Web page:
Wednesday, 7 November 2012


We walked in the cold air.   Freezing breath on a window pane, lying and waiting.  The man in the dark in a picture frame, so mystic and soulful. A voice reaching out in a piercing cry - it stays with you until the feeling has gone - only you and I.  It means nothing to me. This means nothing to me.
Oh Vienna.
The Hundertwasser museum

Gayle is humming along as I strum my zither.  Oh Vienna.  Habsburg palaces.  Ornamental gardens.  Oh Vienna.  The Big Wheel at the Prater (just as it was in The Third Man.)  Oh Vienna.  Gustav Klimt and Hundertwasser.  Oh Vienna.  A city famed for coffee and cake in its cafes.  We do what every other tourist on a budget probably does in Vienna and go for a kebab.  It's one of the best I've had outside of Turkey.

Stefan greets us when we arrive with a huge beatific smile.  After a while we realise he's always smiling.  The first and last time we saw him was in a lodge in the Helambu region of Nepal in 2009.  He had set off walking from Kathmandu and was heading in the opposite direction to us, but we spent the evening chatting.  He had met a local guide along the way with whom he is still in touch with.  In fact, he's returned to Nepal several times since and his appartment feels like a Nepalese oasis in the desert of Viennese architecture.  Incense, nepali folk songs, prayer flags and Buddhas.  Stefan's a real hippy.  A very happy one we think.  I'm not a huge fan of Facebook - but Gayle uses it to stay in touch with folk and Stefan wrote to her whilst we were in Slovakia inviting us to come and stay.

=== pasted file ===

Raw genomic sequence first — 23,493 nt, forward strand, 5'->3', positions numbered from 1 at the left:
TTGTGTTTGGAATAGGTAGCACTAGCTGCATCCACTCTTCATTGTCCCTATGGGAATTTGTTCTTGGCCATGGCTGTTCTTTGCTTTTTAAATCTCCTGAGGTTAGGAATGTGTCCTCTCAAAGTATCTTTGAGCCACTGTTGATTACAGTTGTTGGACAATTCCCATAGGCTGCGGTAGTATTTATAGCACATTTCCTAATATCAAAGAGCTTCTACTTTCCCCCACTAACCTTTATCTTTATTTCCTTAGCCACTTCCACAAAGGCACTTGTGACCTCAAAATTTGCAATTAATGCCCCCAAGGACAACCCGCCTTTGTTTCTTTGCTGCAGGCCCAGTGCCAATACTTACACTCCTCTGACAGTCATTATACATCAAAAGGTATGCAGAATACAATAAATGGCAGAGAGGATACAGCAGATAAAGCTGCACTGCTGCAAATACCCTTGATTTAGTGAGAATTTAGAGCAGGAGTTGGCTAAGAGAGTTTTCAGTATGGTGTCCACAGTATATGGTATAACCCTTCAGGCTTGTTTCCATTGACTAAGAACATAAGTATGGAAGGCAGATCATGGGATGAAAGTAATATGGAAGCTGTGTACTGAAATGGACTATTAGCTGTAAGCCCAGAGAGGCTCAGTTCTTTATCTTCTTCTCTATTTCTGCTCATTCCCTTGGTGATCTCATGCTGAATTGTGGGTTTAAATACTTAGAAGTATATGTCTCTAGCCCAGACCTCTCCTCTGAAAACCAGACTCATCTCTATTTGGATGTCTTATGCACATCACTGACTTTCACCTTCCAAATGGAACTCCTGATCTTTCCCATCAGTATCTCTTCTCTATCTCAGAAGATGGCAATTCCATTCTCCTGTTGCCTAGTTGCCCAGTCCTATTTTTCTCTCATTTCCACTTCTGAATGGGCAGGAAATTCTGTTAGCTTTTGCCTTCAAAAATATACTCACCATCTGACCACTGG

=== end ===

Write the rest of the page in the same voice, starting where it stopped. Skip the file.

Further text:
Autumn in Vienna
While we have the chance we leave our bikes with Stefan and take a bus to Prague.  On our last evening in Vienna he takes me with him and his dad to a Rapid Vienna match.  Who're they playing?  Gayle asks.  Oh, Stefan replies, just some farmers.  The home team have a very vocal support at one end of the stadium - non-stop singing and chanting egged on by a man with a megaphone.  Before kick-off flags are rolled out, flares are lit.  I'd forgotten what it feels like - the buzz, the expectation, the hope.  Within five minutes the Farmers are 1- nil up.  The crowd sing louder.  It's not quite end-to-end stuff, more like side-to-side.  Rapid don't look confident.  Half-time and there's some discussion in the stands about the state of play.  I'd forgotten what it feels like - the moans, the dissatisfaction, the hope.  It's the hope that gets me every time.  Second-half starts like the first with a goal from the Farmers.  The crowd get angry. After singing for an hour the fans at the noisy end finally chant 'Goodbye' to Rapid and collectively turn their backs on the team and depart.  I've never seen this before.  The stadium feels quiet afterwards. Final result: Rapid 0 Farmers 2.  Stefan and his dad seem quite stoical - a reaction I recognise well as a Man City fan. Oh Vienna.

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